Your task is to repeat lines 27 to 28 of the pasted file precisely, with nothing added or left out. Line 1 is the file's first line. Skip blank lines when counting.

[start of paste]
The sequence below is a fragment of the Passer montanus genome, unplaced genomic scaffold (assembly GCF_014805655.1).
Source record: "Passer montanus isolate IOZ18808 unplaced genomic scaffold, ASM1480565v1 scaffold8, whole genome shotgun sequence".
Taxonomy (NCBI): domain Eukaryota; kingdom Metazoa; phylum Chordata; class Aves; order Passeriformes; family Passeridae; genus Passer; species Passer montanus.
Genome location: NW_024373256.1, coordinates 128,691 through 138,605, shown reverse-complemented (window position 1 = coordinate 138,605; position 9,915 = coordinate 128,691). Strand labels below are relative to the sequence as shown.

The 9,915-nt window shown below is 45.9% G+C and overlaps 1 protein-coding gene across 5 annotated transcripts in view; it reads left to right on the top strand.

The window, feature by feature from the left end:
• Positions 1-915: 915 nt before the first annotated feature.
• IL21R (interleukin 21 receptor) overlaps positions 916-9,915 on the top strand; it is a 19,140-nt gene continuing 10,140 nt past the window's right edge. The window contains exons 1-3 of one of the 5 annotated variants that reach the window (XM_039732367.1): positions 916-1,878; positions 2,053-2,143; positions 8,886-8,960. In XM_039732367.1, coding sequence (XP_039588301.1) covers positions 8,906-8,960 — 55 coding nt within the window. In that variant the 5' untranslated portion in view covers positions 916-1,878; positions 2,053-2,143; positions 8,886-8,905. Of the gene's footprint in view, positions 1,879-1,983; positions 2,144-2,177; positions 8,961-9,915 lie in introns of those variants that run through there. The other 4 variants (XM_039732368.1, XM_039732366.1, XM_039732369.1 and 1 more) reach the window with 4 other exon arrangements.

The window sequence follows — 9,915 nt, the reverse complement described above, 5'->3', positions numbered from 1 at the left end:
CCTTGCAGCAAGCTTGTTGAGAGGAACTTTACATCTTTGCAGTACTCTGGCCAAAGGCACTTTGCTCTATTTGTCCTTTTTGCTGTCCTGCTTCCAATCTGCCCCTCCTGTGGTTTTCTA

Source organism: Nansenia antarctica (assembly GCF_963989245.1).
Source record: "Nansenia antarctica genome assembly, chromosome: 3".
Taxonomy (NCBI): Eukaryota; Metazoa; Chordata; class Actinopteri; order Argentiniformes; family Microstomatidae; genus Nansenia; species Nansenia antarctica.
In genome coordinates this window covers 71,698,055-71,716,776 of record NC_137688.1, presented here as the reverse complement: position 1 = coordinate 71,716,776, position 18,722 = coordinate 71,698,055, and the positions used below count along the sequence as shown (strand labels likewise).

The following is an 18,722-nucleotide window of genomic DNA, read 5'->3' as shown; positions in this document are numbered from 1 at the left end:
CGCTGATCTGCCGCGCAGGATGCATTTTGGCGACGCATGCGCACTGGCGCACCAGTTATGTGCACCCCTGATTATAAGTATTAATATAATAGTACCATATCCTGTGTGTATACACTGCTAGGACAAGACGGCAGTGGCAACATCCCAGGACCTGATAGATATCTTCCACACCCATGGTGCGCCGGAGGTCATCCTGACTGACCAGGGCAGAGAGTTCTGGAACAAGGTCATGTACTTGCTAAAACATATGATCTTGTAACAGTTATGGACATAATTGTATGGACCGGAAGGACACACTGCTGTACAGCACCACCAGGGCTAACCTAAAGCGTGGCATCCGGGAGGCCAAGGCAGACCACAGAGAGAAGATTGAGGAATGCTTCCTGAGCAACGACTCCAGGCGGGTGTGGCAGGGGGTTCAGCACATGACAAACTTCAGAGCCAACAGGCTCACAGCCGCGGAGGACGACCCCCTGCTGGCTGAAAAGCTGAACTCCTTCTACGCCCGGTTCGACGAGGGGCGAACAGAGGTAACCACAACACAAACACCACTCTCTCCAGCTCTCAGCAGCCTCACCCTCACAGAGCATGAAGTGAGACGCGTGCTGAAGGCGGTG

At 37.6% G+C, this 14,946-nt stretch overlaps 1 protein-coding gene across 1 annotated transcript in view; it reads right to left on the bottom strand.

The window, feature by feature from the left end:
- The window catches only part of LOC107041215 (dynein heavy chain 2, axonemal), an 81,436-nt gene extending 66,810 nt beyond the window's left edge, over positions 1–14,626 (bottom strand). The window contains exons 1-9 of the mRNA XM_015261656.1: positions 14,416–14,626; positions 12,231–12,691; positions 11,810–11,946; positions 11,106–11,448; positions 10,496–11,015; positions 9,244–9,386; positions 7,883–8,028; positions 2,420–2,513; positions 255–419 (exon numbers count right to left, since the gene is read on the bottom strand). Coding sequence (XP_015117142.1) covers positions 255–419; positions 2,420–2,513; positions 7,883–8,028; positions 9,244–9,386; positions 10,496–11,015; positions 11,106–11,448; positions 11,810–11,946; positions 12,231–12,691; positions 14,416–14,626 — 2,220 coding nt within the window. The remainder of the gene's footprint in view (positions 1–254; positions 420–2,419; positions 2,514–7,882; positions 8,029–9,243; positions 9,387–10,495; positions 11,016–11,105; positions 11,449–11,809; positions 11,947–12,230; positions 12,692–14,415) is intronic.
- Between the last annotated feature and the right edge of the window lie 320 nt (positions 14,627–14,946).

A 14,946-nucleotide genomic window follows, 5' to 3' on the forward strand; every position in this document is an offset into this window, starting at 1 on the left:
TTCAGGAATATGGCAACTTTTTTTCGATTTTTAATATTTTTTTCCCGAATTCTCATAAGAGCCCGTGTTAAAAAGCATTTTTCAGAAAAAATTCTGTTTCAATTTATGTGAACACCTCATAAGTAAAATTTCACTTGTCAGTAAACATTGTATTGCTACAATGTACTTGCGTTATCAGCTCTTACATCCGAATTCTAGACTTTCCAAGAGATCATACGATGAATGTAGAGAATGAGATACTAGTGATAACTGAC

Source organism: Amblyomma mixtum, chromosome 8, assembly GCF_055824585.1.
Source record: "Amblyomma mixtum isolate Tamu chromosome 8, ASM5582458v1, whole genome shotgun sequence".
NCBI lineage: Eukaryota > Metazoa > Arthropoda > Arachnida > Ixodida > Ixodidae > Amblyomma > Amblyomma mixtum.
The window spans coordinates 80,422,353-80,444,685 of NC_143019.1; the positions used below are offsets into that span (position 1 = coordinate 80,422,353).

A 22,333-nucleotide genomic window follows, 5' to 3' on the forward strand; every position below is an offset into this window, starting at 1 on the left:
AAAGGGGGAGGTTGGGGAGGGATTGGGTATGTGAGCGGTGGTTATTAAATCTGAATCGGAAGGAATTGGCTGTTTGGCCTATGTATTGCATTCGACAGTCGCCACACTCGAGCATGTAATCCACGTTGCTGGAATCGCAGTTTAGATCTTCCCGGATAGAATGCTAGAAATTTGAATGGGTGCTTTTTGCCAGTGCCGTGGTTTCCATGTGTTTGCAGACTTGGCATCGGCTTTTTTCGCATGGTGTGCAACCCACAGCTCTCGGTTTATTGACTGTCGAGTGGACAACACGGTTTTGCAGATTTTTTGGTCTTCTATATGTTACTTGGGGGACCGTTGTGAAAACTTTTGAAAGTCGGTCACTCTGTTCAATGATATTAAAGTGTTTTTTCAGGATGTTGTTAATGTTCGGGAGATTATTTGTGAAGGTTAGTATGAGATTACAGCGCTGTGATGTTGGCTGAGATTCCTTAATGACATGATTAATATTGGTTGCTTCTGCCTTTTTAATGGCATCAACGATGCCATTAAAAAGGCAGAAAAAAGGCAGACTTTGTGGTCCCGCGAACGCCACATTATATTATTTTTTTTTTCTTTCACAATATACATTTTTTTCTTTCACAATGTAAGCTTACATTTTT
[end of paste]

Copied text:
A 22,333-nucleotide genomic window follows, 5' to 3' on the forward strand; every position below is an offset into this window, starting at 1 on the left:
AAAGGGGGAGGTTGGGGAGGGATTGGGTATGTGAGCGGTGGTTATTAAATCTGAATCGGAAGGAATTGGCTGTTTGGCCTATGTATTGCATTCGACAGTCGCCACACTCGAGCATGTAATCCACGTTGCTGGAATCGCAGTTTAGATCTTCCCGGATAGAATGCTAGAAATTTGAATGGGTGCTTTTTGCCAGTGCCGTGGTTTCCATGTGTTTGCAGACTTGGCATCGGCTTTTTTCGCATGGTGTGCAACCCACAGCTCTCGGTTTATTGACTGTCGAGTGGACAACACGGTTTTGCAGATTTTTTGGTCTTCTATATGTTACTTGGGGGACCGTTGTGAAAACTTTTGAAAGTCGGTCACTCTGTTCAATGATATTAAAGTGTTTTTTCAGGATGTTGTTAATGTTCGGGAGATTATTTGTGAAGGTTAGTATGAGATTACAGCGCTGTGATGTTGGCTGAGATTCCTTAATGACATGATTAATATTGGTTGCTTCTGCCTTTTTAATGGCATCAACGATGCCATTAAAAAGGCAGAAAAAAGGCAGACTTTGTGGTCCCGCGAACGCCACATTATATTATTTTTTTTTTCTTTCACAATATACATTTTTTTCTTTCACAATGTAAGCTTACATTTTT